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Updated: Wed, 18 Jun 2014 16:05:44 GMT | By CBC News, cbc.ca

Angus, Ont., tornado: 'Miracle' no one was hurt, mayor says



Debris is strewn across a subdivision in Angus, Ont., a day after a tornado touched down. No one was hurt, but the damage was extensive. Natalie Kalata/CBC

Debris is strewn across a subdivision in Angus, Ont., a day after a tornado touched down. No one was hurt, but the damage was extensive. Natalie Kalata/CBC

The mayor of Essa Township says it's a miracle no one was seriously injured when a tornado ripped through the community of Angus, Ont., on Tuesday afternoon, overturning vehicles, downing power lines and ripping roofs off houses.

Mayor Terry Dowdall says about 100 homes were damaged, though only three minor injuries were reported. Crews were busy cleaning up from the damage on Wednesday.

Dowdall, who joined other emergency officials this morning to give a brief update on the situation, said he has never seen such destruction in the community, which is located about 100 kilometres north of Toronto. The tornado struck at about 5:30 p.m. on Tuesday.

"It was really a miracle that nobody was hurt," said Dowdall.

"I think it was the right time of day," said Essa Fire Chief Cynthia Tustin, calling it an "amazing piece of timing."

"People weren't asleep ... people were up and people were able to be aware of what's going on," she said.

Provincial police Const. Kelly Daniels says the priority now is to ensure homes are safe enough for people to go back inside and retrieve needed personal items like medication.

She says residents who have been displaced from their homes will be escorted by police and fire officials when they go inside and it will be done home by home.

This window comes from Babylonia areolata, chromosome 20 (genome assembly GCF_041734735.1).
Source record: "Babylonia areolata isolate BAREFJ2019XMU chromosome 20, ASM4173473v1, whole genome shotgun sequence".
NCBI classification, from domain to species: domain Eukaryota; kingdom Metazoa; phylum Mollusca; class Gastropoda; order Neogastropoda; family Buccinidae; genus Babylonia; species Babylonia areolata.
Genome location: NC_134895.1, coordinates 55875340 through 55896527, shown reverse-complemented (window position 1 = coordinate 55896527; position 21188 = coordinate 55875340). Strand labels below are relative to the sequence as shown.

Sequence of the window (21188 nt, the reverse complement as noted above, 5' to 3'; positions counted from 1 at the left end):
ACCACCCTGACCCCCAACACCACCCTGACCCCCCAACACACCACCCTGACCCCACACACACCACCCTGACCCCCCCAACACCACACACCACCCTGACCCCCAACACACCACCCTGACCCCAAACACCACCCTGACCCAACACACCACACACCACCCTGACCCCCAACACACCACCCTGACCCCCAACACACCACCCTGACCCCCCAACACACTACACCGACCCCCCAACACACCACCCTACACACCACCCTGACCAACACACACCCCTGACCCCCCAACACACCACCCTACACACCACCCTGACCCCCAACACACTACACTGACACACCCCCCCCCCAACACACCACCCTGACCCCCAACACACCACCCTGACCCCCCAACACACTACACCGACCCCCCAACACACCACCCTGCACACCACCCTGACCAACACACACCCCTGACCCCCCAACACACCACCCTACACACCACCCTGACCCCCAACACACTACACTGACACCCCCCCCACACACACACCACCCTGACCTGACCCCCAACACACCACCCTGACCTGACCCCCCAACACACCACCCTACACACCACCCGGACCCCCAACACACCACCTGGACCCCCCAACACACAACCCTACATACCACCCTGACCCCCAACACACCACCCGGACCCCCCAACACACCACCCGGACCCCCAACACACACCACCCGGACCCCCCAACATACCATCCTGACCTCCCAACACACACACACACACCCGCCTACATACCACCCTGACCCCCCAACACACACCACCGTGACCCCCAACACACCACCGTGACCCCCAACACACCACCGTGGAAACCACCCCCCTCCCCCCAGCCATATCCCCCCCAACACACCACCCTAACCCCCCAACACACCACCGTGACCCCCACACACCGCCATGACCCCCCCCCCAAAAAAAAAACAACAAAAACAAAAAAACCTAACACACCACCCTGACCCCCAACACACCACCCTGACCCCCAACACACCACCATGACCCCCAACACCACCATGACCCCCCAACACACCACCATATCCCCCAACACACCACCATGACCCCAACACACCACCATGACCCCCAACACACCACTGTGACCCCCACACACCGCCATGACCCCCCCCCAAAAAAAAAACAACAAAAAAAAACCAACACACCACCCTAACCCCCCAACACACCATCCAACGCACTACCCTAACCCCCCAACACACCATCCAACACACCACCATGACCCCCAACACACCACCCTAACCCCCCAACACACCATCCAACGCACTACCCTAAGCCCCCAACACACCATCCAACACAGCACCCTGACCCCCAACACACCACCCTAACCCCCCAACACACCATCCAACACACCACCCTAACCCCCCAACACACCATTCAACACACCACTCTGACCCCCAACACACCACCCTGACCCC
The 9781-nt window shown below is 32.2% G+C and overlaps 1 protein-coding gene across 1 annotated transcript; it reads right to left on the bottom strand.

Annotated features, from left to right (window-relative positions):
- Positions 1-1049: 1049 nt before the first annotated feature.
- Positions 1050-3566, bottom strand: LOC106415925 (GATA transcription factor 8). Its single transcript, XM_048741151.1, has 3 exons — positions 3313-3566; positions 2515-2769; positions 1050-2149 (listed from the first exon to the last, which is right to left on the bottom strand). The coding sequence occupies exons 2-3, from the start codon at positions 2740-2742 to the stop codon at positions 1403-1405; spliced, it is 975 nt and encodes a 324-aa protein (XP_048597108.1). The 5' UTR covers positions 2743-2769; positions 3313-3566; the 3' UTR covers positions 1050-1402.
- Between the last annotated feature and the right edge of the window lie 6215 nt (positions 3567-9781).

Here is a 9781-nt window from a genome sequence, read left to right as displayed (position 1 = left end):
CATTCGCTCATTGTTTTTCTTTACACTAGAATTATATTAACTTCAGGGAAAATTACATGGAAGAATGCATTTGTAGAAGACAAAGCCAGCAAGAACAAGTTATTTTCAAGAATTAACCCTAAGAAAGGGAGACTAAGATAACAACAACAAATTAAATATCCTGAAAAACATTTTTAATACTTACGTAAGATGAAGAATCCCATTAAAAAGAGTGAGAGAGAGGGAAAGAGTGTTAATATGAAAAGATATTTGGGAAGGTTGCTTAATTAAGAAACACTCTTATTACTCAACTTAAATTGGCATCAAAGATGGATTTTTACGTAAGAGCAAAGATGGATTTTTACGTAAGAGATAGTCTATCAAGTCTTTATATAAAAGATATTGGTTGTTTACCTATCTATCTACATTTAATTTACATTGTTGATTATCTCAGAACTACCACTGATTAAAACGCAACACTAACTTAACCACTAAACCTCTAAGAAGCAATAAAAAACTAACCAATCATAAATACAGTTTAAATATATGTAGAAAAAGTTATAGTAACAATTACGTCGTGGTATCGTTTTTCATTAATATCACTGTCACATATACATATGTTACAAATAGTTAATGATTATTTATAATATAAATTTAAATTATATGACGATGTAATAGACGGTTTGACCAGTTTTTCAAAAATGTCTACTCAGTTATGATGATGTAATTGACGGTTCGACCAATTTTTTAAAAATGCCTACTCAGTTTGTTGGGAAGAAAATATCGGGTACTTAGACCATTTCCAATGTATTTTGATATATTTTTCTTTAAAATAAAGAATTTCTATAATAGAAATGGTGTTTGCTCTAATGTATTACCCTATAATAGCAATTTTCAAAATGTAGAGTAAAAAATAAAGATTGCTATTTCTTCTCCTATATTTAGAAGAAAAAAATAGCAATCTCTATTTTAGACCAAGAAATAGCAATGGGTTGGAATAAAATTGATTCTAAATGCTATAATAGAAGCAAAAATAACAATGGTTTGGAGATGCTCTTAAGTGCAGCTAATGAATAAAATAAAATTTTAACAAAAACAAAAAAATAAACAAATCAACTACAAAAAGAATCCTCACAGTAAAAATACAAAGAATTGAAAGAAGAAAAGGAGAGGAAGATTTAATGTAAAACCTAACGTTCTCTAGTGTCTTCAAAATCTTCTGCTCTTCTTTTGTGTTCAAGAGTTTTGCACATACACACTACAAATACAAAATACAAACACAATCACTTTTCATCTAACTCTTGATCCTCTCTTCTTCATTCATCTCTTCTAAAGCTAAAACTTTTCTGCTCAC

"Now that we know everyone is safe, our job is to protect their property," said Daniels.

About 6,000 Hydro One customers remain without electricity across southern Ontario as a result of the storm, which delivered severe thunderstorms to much of southern Ontario.

- Interactive | Inside a supercell tornado

The series of storms brought lashing rains and powerful winds, toppling branches, bringing down hydro lines and causing widespread outages.

Early Wednesday, Hydro One officials told CBC News the power outages were spread over isolated pockets across southern Ontario. Hydro One distributes power for most residents of rural Ontario.

At the height of the storm, about 46,000 Hydro One customers were without power.

Toronto Hydro, which supplies the Greater Toronto Area, reported that 1,000 customers were in the dark as of  Wednesday morning, down from 12,000 with no power at the height of the storm.

"We're seeing that a lot of limbs on trees have fallen, bringing power lines on the road, poles have been snapped," said Hydro One spokeswoman Marylena Stey. "In a lot of cases, the areas aren't safe yet for our crews to access, so we are waiting for roads to be cleaned up and reopened so we can get in and restore power."

Stey said she expects power will be restored for all Hydro One customers by the end of Wednesday.

Of the 6,000 Hydro One customers without power in the morning, about 4,000 are concentrated in an area near Barrie, located about 100 kilometres north of Toronto.

Angus gets worst of it

CBC's Natalie Kalata was in Angus on Wednesday morning and said the area is strewn with debris and there's damage everywhere.

"There are sides of homes that are completely missing," Kalata reported Wednesday on CBC Radio. "You can see inside bedrooms and kitchens."

A state of emergency remains in effect in Essa township, an area that includes Angus. 

Damage from the storm is estimated in the millions.

Dowdall said the community has pulled together to help with the cleanup. As one example, he said a local tree company is working for free to clear fallen limbs from roads.

"We're usually a fairly quiet town – to see the overwhelming support is quite unbelievable," said Dowdall.

"We had a shelter last night set up in the community. Nobody had to stay overnight, they all had places to go."

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